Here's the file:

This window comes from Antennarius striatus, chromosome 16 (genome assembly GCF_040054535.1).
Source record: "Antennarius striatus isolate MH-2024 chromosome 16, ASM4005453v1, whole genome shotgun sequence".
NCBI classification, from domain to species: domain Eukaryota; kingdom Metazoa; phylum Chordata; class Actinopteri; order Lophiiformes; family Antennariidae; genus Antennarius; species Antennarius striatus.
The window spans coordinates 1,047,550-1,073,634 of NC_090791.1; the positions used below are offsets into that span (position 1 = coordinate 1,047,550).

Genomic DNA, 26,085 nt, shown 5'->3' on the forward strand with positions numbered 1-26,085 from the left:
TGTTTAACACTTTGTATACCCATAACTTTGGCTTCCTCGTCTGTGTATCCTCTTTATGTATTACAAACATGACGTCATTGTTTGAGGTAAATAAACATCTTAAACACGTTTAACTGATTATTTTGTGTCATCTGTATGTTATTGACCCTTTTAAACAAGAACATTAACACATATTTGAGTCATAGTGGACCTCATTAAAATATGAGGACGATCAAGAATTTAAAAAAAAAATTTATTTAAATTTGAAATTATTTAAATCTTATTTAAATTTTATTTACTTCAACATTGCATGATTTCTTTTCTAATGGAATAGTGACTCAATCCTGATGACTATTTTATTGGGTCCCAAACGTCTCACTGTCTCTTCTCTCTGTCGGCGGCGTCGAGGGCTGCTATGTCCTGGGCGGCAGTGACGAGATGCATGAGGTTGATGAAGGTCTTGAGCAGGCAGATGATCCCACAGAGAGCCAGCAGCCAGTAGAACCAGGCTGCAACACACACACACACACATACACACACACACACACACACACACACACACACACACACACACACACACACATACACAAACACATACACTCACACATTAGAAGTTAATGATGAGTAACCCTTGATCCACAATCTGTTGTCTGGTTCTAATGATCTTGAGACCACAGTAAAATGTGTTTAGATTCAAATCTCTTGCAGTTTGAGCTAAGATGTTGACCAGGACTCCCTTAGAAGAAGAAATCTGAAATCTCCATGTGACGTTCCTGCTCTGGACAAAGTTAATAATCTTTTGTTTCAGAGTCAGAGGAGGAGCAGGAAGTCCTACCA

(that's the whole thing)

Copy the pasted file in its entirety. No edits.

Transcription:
This window comes from Antennarius striatus, chromosome 16 (genome assembly GCF_040054535.1).
Source record: "Antennarius striatus isolate MH-2024 chromosome 16, ASM4005453v1, whole genome shotgun sequence".
NCBI classification, from domain to species: domain Eukaryota; kingdom Metazoa; phylum Chordata; class Actinopteri; order Lophiiformes; family Antennariidae; genus Antennarius; species Antennarius striatus.
The window spans coordinates 1,047,550-1,073,634 of NC_090791.1; the positions used below are offsets into that span (position 1 = coordinate 1,047,550).

Genomic DNA, 26,085 nt, shown 5'->3' on the forward strand with positions numbered 1-26,085 from the left:
TGTTTAACACTTTGTATACCCATAACTTTGGCTTCCTCGTCTGTGTATCCTCTTTATGTATTACAAACATGACGTCATTGTTTGAGGTAAATAAACATCTTAAACACGTTTAACTGATTATTTTGTGTCATCTGTATGTTATTGACCCTTTTAAACAAGAACATTAACACATATTTGAGTCATAGTGGACCTCATTAAAATATGAGGACGATCAAGAATTTAAAAAAAAAATTTATTTAAATTTGAAATTATTTAAATCTTATTTAAATTTTATTTACTTCAACATTGCATGATTTCTTTTCTAATGGAATAGTGACTCAATCCTGATGACTATTTTATTGGGTCCCAAACGTCTCACTGTCTCTTCTCTCTGTCGGCGGCGTCGAGGGCTGCTATGTCCTGGGCGGCAGTGACGAGATGCATGAGGTTGATGAAGGTCTTGAGCAGGCAGATGATCCCACAGAGAGCCAGCAGCCAGTAGAACCAGGCTGCAACACACACACACACACATACACACACACACACACACACACACACACACACACACACACACACACACACATACACAAACACATACACTCACACATTAGAAGTTAATGATGAGTAACCCTTGATCCACAATCTGTTGTCTGGTTCTAATGATCTTGAGACCACAGTAAAATGTGTTTAGATTCAAATCTCTTGCAGTTTGAGCTAAGATGTTGACCAGGACTCCCTTAGAAGAAGAAATCTGAAATCTCCATGTGACGTTCCTGCTCTGGACAAAGTTAATAATCTTTTGTTTCAGAGTCAGAGGAGGAGCAGGAAGTCCTACCA